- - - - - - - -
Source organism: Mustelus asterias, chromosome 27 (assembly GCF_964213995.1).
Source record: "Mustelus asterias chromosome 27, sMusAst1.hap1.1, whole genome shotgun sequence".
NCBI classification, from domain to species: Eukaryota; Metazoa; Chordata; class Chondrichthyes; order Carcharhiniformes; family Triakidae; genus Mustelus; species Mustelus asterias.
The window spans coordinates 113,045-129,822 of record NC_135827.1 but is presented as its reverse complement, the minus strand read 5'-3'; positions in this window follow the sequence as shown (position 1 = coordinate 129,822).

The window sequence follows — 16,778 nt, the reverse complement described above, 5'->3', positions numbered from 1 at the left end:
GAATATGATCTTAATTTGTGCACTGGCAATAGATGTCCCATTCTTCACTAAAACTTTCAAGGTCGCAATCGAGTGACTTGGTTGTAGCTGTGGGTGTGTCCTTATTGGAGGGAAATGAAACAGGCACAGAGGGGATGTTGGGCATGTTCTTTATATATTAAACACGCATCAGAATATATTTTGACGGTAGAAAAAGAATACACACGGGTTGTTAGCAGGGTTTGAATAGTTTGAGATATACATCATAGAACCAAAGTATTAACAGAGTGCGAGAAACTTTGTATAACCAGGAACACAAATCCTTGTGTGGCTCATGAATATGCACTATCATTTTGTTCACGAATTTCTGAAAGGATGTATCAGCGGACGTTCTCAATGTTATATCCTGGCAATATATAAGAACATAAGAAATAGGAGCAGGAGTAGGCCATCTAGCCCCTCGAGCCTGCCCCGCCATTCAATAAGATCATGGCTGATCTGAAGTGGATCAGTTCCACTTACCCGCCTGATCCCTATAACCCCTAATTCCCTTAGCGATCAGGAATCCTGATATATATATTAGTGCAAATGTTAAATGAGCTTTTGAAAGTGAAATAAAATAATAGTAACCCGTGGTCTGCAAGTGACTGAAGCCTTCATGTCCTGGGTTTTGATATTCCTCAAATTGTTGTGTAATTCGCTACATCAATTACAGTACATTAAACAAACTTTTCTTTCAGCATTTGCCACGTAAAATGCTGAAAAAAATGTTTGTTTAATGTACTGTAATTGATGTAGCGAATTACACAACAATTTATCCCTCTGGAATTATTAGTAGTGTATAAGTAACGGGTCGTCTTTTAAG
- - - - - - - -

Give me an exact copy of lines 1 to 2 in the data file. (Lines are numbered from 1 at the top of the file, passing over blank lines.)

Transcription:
Source organism: Mustelus asterias, chromosome 27 (assembly GCF_964213995.1).
Source record: "Mustelus asterias chromosome 27, sMusAst1.hap1.1, whole genome shotgun sequence".